Did you hear the one about...? And other dumb Facebook stories!

I know many of you use Facebook on a regular basis, in fact the NetLingo blog posts get automatically streamed to the NetLingo Facebook Page so it's a great way to stay informed. Since I regularly write about what NOT to do on social networking sites like Facebook --did you see the "5 Guidelines if You're Gonna Facebook It" post-- there's no excuse for you to make the same crazy mistakes I read about in the news!

Case in point, did you hear about the school board official who posted attacks on homosexuals on his Facebook page? C'mon dude, not only is this bad behavior but it's also downright stupid. Apparently Clint McCance never considered empathy, let alone his digital footprint. The school board member resigned from Midland School District last week after he used his Facebook page to encourage "queers" and "fags" to kill themselves. What? Turns out he wrote a series of posts in response to a campaign called "Wear Purple Day," which was meant to show solidarity with gay youths in the wake of a spate of suicides connected to cyberbullying. I don't even want to reprint what he said, it's that bad. If you're curious, read more here.

And how about the story of the woman who got fired because she posted criticism of her boss on her Facebook page? Even though I empathize with her more than the authorities who fired her, it reminds me of the dooce story and is still a lesson in what NOT to do! Turns out this story could have far reaching implications: The National Labor Relations Board announced last week that it had filed a complaint against an ambulance company for firing a worker after she criticized her boss on her personal Facebook page. Board officials said Dawnmarie Souza, an emergency medical technician in Hartford, Connecticut, was fired after posting sarcastic remarks on Facebook about her supervisor at American Medical Response. The company said Souza had violated a policy barring employees from depicting the company "in any way" on social media sites. Lafe Solomon, the National Labor Relations Board acting general counsel said "Employees have protection under the law to talk to each other about conditions at work." Labor lawyers said the conflict has the makings of a landmark case that may help define the rights of workers in the new frontier of social media.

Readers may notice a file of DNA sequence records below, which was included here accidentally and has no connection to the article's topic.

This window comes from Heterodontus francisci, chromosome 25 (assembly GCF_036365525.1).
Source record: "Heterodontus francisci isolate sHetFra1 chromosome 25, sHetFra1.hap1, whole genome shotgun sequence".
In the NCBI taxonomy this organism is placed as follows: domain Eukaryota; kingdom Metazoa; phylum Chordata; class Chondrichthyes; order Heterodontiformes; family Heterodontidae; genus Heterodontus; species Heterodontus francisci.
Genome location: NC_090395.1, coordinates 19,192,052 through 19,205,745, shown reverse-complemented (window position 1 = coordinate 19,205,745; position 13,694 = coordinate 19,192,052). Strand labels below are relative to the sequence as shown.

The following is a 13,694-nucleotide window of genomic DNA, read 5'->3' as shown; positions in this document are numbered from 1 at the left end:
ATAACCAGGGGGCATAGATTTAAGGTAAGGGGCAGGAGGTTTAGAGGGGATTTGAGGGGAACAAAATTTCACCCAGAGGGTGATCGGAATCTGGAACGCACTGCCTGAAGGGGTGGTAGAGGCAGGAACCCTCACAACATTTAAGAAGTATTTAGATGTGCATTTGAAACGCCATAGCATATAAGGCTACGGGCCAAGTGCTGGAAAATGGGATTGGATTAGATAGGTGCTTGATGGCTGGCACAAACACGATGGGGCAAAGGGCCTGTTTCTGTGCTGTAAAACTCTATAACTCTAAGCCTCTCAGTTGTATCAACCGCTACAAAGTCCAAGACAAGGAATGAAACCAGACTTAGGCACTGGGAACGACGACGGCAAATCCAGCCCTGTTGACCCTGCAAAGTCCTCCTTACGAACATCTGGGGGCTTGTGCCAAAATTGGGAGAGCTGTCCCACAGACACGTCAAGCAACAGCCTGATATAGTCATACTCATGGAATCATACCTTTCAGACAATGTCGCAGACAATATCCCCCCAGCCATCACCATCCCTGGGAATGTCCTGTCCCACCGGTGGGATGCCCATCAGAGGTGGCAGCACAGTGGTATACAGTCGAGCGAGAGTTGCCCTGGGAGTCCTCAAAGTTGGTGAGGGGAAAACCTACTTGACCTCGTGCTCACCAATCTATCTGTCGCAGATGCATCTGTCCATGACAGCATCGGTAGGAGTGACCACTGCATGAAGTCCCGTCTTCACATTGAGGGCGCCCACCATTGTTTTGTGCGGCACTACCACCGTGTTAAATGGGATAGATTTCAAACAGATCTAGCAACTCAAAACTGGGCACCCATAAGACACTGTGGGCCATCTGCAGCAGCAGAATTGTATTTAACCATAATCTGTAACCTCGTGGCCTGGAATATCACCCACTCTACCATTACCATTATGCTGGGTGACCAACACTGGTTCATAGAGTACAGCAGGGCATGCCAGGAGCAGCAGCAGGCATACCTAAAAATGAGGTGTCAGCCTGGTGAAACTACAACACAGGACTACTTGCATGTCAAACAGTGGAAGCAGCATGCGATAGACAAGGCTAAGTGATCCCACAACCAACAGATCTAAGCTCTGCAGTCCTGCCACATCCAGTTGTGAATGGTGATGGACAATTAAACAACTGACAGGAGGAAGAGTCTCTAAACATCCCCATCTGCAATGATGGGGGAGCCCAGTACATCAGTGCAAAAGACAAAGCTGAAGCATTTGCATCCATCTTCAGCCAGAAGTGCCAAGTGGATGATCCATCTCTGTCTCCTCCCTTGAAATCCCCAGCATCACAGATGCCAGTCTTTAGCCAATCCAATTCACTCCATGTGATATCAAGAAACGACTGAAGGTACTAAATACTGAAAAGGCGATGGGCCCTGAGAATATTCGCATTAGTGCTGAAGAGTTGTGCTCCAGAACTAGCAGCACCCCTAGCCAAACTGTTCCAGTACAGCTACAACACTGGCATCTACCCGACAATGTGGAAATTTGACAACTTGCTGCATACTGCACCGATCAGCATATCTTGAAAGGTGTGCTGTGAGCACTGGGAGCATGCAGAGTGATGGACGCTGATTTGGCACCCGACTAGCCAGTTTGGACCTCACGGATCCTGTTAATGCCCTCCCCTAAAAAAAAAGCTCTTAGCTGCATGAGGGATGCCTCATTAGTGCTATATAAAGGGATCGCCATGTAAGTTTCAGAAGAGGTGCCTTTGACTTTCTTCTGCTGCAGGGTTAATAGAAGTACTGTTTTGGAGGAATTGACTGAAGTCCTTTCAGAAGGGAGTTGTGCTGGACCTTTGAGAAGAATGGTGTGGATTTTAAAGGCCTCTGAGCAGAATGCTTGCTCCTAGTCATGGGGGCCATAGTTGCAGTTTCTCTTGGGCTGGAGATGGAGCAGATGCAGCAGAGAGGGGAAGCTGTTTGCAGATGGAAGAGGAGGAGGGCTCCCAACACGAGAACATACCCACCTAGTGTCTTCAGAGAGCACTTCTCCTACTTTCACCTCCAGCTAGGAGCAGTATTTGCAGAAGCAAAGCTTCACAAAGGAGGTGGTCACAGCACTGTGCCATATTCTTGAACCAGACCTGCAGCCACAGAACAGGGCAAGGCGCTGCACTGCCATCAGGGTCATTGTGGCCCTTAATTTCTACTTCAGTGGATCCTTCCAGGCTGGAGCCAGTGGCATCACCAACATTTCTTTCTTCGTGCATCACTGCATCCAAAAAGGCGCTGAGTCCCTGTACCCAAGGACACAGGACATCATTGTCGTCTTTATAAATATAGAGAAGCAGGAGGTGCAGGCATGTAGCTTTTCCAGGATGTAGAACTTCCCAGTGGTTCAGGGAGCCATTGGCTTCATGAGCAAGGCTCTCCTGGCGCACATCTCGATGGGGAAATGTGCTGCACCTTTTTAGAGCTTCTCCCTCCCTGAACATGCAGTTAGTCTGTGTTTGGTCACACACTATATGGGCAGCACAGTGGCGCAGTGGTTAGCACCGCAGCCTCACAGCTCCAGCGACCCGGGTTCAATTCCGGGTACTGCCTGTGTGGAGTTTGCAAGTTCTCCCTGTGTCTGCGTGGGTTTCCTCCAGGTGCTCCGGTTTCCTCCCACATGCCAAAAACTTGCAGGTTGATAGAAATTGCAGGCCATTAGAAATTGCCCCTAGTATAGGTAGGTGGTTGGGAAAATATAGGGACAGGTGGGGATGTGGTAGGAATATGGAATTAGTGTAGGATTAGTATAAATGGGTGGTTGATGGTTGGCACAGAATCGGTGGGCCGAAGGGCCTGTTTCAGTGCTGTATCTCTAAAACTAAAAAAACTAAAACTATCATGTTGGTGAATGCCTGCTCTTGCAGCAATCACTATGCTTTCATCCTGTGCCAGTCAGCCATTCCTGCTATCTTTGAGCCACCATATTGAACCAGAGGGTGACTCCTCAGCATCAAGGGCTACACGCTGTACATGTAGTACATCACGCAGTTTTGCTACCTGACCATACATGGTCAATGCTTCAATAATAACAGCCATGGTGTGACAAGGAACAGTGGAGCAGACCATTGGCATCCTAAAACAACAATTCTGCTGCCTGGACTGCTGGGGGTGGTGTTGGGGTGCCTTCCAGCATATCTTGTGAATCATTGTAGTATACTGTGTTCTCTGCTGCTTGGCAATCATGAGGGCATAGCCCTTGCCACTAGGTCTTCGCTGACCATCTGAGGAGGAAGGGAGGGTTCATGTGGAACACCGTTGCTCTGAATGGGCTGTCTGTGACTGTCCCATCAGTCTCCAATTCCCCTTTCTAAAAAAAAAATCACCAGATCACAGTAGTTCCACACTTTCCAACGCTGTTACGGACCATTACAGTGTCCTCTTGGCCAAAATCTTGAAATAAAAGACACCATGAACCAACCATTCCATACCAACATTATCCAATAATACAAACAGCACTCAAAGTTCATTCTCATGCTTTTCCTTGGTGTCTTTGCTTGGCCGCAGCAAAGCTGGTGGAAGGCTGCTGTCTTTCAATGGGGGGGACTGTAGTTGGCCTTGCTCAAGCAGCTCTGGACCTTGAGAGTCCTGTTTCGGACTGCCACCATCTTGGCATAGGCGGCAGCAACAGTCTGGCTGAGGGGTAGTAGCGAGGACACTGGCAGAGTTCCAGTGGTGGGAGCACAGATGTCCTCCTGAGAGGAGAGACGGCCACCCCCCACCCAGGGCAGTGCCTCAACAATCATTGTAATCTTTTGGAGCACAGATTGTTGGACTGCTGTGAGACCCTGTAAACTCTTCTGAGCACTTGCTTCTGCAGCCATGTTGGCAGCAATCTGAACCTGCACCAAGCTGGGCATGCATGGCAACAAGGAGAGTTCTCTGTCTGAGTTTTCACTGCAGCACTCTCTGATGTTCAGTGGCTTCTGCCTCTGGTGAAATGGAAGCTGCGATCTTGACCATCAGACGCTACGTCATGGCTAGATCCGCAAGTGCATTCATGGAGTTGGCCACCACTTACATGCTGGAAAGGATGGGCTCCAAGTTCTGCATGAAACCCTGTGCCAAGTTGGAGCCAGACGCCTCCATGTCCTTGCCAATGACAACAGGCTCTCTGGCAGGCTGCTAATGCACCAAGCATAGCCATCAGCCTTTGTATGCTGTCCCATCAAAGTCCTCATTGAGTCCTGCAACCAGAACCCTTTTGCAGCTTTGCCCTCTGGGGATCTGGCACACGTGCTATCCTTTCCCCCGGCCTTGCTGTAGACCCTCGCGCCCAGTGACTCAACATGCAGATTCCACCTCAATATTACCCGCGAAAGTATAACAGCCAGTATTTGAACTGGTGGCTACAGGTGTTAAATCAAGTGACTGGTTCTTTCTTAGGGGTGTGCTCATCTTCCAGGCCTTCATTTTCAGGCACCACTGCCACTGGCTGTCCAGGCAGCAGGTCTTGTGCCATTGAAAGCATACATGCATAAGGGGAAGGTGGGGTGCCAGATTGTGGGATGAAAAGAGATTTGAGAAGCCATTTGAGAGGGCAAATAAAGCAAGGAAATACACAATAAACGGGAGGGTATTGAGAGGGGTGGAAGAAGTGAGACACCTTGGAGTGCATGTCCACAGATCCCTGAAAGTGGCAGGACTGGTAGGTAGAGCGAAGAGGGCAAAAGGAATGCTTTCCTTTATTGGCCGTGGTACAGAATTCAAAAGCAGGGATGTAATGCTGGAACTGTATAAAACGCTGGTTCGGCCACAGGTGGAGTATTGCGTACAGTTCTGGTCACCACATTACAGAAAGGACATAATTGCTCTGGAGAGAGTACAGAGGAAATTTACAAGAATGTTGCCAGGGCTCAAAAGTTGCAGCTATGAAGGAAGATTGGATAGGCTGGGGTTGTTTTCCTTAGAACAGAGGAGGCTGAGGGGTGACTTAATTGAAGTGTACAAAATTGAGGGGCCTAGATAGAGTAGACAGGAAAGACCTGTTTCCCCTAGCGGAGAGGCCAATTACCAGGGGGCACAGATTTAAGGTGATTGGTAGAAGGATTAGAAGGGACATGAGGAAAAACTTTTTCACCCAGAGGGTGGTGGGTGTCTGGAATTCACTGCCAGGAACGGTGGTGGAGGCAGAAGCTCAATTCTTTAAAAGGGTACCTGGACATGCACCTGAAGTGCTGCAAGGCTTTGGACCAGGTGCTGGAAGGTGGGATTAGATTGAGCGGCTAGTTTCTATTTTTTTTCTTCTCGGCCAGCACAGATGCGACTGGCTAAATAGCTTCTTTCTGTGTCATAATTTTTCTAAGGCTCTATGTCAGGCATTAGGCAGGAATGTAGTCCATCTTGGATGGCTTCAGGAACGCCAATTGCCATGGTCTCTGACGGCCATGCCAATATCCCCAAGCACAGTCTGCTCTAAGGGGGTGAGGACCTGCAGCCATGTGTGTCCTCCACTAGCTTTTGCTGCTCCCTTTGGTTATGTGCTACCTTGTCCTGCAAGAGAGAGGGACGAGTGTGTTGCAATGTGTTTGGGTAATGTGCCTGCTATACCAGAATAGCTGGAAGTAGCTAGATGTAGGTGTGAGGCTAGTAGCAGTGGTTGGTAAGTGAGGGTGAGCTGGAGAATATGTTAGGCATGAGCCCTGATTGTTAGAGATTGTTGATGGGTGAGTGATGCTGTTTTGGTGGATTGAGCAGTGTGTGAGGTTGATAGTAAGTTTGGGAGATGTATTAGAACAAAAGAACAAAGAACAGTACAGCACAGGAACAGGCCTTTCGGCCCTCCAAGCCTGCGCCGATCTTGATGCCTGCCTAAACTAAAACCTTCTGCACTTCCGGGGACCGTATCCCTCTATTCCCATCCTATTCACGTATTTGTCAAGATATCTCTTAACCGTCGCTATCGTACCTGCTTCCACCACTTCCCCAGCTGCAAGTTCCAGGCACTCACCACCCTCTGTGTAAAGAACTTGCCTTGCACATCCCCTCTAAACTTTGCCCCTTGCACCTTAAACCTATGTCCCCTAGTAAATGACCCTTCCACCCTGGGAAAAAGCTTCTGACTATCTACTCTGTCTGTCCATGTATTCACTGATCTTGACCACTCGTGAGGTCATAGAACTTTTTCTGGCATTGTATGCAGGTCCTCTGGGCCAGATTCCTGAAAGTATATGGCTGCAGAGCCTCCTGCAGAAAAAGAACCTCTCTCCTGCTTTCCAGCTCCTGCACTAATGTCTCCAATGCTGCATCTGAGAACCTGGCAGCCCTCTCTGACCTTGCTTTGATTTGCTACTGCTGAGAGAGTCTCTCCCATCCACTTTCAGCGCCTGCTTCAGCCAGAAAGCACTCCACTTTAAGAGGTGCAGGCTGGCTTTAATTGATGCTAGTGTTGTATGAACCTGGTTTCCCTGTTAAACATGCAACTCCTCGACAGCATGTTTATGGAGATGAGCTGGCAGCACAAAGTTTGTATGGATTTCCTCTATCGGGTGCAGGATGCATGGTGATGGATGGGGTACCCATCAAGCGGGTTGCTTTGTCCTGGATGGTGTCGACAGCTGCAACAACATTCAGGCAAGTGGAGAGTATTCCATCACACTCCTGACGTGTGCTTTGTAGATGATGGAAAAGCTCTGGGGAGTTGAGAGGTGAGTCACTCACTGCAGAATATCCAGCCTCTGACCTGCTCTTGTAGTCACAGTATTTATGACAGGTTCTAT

In other far reaching news, if you're planning on climbing Mount Everest anytime soon, you'll now be able to text us and Facebook your journey all the way to the top. Ncell, a Nepali telecom firm, constructed a new facility allowing climbers of the world's tallest mountain to make cell phone calls, send videos, and access the Internet all the way to 29,035 feet!

Back on the ground, did anyone notice the fact that numerous candidates running for the House and Senate this past election had to contend with old photos, circulated via Facebook or the Internet, that captured them in embarrassing situations? Again I will say, what were they thinking!? Several photos appeared during the campaigns including a man dressing like a Nazi and another simulating sex acts with a toy. ID10T.

Finally, it seems the Wakefield Track and Field team adults don't read NetLingo. The Massachusetts high school handed out shirts with the team's initials, "WTF." School officials said they were unaware of the initials' meaning in online jargon (as in "What The F***")... someone please forward them a clue! Tell them they can subscribe to free NetLingo word of the day, acronym of the day, and blog posts here :-)